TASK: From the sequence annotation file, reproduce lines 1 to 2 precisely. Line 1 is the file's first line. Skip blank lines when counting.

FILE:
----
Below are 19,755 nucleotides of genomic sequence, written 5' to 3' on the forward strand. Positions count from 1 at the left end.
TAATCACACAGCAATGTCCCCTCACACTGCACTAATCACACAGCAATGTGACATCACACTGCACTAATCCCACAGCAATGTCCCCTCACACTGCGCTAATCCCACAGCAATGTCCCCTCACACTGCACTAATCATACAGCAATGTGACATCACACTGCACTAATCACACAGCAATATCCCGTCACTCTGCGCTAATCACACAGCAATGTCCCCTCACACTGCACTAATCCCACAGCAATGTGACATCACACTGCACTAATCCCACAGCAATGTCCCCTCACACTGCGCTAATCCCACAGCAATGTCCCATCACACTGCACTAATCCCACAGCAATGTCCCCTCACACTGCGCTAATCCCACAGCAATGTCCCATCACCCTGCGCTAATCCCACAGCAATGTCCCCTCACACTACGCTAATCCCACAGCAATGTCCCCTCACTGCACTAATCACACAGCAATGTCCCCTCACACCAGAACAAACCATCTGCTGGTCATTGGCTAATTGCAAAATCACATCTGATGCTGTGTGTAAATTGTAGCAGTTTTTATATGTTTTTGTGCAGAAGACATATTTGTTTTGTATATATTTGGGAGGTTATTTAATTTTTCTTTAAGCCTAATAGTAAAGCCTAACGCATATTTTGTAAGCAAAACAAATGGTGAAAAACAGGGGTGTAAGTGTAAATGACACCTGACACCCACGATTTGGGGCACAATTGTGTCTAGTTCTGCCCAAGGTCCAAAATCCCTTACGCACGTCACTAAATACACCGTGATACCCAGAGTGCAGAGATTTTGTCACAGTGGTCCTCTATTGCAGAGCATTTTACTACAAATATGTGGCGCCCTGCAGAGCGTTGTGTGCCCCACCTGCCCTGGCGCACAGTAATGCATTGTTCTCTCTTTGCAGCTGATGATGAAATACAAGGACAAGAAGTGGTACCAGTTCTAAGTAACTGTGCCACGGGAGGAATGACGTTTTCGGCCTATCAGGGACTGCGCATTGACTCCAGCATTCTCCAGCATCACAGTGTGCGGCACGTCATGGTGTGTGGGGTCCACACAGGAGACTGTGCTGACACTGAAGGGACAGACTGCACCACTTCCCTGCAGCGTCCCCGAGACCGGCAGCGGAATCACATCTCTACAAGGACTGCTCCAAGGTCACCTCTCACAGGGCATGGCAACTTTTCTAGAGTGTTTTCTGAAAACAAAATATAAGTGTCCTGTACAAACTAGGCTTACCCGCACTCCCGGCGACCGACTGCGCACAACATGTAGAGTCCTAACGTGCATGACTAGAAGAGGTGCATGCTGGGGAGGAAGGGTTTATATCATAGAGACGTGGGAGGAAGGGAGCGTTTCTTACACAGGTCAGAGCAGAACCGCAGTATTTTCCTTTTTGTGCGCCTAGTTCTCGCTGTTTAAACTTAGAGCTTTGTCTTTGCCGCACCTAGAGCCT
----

Below are 19,755 nucleotides of genomic sequence, written 5' to 3' on the forward strand. Positions count from 1 at the left end.
TAATCACACAGCAATGTCCCCTCACACTGCACTAATCACACAGCAATGTGACATCACACTGCACTAATCCCACAGCAATGTCCCCTCACACTGCGCTAATCCCACAGCAATGTCCCCTCACACTGCACTAATCATACAGCAATGTGACATCACACTGCACTAATCACACAGCAATATCCCGTCACTCTGCGCTAATCACACAGCAATGTCCCCTCACACTGCACTAATCCCACAGCAATGTGACATCACACTGCACTAATCCCACAGCAATGTCCCCTCACACTGCGCTAATCCCACAGCAATGTCCCATCACACTGCACTAATCCCACAGCAATGTCCCCTCACACTGCGCTAATCCCACAGCAATGTCCCATCACCCTGCGCTAATCCCACAGCAATGTCCCCTCACACTACGCTAATCCCACAGCAATGTCCCCTCACTGCACTAATCACACAGCAATGTCCCCTCACACCAGAACAAACCATCTGCTGGTCATTGGCTAATTGCAAAATCACATCTGATGCTGTGTGTAAATTGTAGCAGTTTTTATATGTTTTTGTGCAGAAGACATATTTGTTTTGTATATATTTGGGAGGTTATTTAATTTTTCTTTAAGCCTAATAGTAAAGCCTAACGCATATTTTGTAAGCAAAACAAATGGTGAAAAACAGGGGTGTAAGTGTAAATGACACCTGACACCCACGATTTGGGGCACAATTGTGTCTAGTTCTGCCCAAGGTCCAAAATCCCTTACGCACGTCACTAAATACACCGTGATACCCAGAGTGCAGAGATTTTGTCACAGTGGTCCTCTATTGCAGAGCATTTTACTACAAATATGTGGCGCCCTGCAGAGCGTTGTGTGCCCCACCTGCCCTGGCGCACAGTAATGCATTGTTCTCTCTTTGCAGCTGATGATGAAATACAAGGACAAGAAGTGGTACCAGTTCTAAGTAACTGTGCCACGGGAGGAATGACGTTTTCGGCCTATCAGGGACTGCGCATTGACTCCAGCATTCTCCAGCATCACAGTGTGCGGCACGTCATGGTGTGTGGGGTCCACACAGGAGACTGTGCTGACACTGAAGGGACAGACTGCACCACTTCCCTGCAGCGTCCCCGAGACCGGCAGCGGAATCACATCTCTACAAGGACTGCTCCAAGGTCACCTCTCACAGGGCATGGCAACTTTTCTAGAGTGTTTTCTGAAAACAAAATATAAGTGTCCTGTACAAACTAGGCTTACCCGCACTCCCGGCGACCGACTGCGCACAACATGTAGAGTCCTAACGTGCATGACTAGAAGAGGTGCATGCTGGGGAGGAAGGGTTTATATCATAGAGACGTGGGAGGAAGGGAGCGTTTCTTACACAGGTCAGAGCAGAACCGCAGTATTTTCCTTTTTGTGCGCCTAGTTCTCGCTGTTTAAACTTAGAGCTTTGTCTTTGCCGCACCTAGAGCCT